Posted by & filed under Divorce, Kids, Legal, Parenting, Separation.

Hands hug the family (concept)Research shows us that it is important for children to have age appropriate information about what is happening and the impact on them. We also know that it is important that the children not be caught in the middle between parents. Talking poorly about the other parent to or in front of your children is harmful and will likely have a long term negative impact on your children and their relationship with you and the other parent.

Talk with your children and be open and honest without disparaging the other parent. Give them the information they need. Ask if they have questions and give them answers as appropriate for their age. They do not need to hear that the other parent is to blame for the break up. It is enough to tell them that you and the other parent are going to separate. Reassure them that they will see both of you, that both of you love them and that it is ok to love both parents. Be sure they know that the end of the marriage is not their fault. This will likely need to be repeated to them over time.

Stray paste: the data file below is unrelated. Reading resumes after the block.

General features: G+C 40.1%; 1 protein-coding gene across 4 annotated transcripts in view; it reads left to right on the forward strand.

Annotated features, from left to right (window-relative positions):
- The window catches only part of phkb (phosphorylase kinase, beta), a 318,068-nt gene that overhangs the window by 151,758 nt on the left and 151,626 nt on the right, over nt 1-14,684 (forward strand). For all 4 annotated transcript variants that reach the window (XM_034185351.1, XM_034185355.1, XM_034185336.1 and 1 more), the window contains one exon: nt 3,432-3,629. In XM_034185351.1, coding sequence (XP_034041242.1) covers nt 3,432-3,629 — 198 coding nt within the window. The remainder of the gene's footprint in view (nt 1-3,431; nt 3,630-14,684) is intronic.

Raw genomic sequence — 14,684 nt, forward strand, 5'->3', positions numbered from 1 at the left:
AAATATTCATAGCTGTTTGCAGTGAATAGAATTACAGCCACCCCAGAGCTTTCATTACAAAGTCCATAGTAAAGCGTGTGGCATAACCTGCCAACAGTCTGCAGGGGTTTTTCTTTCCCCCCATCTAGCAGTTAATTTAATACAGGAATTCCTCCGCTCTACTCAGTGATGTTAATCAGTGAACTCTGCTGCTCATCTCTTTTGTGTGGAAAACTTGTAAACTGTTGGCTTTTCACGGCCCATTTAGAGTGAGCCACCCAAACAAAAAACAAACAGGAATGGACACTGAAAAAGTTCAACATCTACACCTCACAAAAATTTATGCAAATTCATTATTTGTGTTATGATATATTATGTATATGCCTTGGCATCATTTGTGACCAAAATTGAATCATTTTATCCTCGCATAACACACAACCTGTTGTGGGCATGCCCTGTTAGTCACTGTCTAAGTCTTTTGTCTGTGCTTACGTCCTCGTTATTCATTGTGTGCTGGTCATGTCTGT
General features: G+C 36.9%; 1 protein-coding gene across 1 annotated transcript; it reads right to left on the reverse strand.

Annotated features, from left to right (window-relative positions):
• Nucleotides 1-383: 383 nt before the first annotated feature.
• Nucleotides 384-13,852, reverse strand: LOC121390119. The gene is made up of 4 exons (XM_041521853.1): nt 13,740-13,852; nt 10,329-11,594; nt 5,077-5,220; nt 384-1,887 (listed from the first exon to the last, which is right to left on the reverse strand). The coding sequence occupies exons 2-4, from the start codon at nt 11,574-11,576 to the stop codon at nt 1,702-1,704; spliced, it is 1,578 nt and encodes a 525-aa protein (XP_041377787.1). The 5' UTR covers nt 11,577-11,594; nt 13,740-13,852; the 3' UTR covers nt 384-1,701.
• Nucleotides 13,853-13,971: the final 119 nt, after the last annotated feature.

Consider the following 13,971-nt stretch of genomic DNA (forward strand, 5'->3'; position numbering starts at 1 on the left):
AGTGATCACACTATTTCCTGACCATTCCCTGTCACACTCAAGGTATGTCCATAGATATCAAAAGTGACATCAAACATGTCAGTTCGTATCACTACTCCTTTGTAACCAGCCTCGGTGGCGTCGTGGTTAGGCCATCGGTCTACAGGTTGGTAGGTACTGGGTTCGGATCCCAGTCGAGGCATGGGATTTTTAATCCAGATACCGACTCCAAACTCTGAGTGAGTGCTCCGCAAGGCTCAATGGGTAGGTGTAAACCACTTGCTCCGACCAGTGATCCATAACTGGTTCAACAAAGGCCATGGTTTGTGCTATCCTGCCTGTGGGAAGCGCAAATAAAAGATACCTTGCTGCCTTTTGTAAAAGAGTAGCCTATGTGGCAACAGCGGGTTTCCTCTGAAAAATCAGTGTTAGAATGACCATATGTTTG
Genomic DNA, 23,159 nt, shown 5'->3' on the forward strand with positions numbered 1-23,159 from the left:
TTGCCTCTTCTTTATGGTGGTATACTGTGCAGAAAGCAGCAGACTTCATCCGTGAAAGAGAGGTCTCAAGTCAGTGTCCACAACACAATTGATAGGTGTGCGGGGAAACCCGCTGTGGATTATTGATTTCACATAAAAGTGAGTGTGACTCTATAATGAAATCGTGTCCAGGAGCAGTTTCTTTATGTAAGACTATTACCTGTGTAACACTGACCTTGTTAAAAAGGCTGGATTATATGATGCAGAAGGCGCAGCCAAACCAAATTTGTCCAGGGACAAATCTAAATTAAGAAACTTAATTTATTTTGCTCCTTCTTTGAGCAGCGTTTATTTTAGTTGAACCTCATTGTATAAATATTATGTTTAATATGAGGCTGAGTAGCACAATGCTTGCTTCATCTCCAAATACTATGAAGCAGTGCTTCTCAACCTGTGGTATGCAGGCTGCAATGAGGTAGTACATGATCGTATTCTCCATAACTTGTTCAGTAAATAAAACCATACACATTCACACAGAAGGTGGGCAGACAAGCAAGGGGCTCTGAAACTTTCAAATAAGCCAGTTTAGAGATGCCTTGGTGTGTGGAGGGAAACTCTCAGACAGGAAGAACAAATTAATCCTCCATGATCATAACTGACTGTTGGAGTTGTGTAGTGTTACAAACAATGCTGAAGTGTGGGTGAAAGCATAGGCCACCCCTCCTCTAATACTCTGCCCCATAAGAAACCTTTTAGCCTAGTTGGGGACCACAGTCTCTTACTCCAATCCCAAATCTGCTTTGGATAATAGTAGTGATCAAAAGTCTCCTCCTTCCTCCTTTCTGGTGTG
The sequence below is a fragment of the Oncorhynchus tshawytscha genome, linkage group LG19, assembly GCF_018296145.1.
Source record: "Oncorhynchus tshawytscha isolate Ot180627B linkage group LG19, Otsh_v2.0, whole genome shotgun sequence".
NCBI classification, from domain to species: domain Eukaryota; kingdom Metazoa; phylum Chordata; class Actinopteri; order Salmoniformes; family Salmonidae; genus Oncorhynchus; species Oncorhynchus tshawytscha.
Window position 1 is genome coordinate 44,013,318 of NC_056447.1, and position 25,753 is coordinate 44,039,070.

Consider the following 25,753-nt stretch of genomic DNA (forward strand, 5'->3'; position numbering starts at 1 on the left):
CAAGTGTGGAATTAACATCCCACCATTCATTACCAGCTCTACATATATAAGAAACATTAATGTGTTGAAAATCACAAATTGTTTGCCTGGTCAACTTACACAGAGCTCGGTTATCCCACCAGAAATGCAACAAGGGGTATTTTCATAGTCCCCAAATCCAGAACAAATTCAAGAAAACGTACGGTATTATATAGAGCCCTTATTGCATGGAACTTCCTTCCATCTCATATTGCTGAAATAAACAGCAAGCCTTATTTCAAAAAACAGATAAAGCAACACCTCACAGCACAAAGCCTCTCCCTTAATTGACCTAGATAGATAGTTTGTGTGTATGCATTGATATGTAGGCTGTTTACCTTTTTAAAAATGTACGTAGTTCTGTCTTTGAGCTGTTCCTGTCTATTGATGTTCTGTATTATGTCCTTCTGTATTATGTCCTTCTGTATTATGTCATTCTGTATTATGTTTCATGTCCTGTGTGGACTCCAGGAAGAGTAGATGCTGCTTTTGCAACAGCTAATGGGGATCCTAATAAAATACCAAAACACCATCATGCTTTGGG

Think about what will concern them – where will I live, what happens to my pet(s), will I stay in my school, what will change and what will stay the same? Address these concerns in terms that they will understand. Consider telling the children together if your relationship would allow this to happen in a positive way.

There are also many resources in Sonoma County to help children deal with this transition. There are programs for children offered through Kids’ Turn of Sonoma County run by The Child Parent Institute (formerly California Parenting Institute) and by Kaiser. Some children may need individual counseling. There is also an abundance of reading material available. One good resource is “What Should We Tell the Children? … Parents’ Guide for Talking About Separation and Divorce.” This is published by the American Academy of Matrimonial Lawyers.